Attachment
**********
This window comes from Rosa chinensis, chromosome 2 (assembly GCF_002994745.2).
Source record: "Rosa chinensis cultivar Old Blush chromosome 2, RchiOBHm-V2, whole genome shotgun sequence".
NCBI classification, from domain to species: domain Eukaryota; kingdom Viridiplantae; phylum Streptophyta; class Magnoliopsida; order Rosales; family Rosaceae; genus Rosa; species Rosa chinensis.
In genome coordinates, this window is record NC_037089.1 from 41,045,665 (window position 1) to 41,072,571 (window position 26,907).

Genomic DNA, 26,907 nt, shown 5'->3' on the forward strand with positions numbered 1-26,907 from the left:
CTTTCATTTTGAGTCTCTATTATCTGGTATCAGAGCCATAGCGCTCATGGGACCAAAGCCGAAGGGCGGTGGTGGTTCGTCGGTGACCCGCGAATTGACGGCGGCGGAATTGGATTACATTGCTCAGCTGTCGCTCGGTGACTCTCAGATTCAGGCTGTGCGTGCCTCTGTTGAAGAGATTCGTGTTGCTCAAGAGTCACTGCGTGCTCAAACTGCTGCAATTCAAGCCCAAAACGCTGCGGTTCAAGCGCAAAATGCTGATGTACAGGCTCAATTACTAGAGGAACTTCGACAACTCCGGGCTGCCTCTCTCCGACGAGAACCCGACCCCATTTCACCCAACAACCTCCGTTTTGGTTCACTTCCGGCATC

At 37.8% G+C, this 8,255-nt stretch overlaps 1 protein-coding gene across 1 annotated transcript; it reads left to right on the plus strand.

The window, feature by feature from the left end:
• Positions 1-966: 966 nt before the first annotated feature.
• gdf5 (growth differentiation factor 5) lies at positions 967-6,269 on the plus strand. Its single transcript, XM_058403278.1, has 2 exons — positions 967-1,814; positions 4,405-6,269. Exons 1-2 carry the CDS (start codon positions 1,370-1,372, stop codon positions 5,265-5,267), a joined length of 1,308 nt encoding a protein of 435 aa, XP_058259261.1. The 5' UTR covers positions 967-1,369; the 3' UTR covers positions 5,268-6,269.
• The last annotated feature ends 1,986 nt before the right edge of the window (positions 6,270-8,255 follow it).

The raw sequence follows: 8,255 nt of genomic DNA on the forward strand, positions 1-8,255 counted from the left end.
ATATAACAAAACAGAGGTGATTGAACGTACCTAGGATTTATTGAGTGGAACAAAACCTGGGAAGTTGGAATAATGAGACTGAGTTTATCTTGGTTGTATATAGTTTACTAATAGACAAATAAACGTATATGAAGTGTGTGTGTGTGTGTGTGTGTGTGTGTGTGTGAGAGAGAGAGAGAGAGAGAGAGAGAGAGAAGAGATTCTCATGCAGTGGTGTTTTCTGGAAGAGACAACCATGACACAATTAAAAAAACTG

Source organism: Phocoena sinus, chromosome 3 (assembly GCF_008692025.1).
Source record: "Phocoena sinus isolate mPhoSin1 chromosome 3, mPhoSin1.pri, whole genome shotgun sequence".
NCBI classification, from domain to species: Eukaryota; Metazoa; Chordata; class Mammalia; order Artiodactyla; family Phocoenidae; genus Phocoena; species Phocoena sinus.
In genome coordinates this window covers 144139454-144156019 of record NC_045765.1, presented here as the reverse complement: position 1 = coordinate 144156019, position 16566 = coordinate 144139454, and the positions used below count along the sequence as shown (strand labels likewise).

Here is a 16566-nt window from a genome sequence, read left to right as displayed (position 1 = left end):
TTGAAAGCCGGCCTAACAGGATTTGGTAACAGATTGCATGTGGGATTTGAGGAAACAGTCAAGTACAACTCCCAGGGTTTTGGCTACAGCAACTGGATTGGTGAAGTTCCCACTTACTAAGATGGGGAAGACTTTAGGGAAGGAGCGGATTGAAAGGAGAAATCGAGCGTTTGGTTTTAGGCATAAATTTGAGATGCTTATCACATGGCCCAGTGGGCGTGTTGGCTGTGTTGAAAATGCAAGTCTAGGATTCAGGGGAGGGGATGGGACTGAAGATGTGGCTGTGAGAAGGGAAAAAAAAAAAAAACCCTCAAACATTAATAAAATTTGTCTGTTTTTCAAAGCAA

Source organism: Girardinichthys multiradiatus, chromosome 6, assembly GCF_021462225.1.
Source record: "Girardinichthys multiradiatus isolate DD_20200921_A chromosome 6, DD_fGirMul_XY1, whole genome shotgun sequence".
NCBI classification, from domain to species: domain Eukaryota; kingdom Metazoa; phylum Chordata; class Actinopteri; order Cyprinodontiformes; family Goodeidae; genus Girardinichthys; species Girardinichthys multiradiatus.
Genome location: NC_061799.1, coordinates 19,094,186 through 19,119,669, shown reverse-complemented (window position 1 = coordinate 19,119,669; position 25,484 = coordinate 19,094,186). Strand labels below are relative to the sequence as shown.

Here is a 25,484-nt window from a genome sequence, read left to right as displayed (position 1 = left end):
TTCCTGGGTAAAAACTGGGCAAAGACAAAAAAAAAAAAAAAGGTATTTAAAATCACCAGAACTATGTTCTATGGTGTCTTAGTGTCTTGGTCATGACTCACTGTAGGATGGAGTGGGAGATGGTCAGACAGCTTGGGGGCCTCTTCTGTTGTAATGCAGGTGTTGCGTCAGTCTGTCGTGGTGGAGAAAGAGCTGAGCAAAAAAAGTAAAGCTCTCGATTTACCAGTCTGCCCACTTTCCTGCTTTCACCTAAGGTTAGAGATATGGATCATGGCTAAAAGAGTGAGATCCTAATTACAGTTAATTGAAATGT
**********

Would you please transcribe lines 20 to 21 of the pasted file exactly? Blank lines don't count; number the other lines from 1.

Source organism: Girardinichthys multiradiatus, chromosome 6, assembly GCF_021462225.1.
Source record: "Girardinichthys multiradiatus isolate DD_20200921_A chromosome 6, DD_fGirMul_XY1, whole genome shotgun sequence".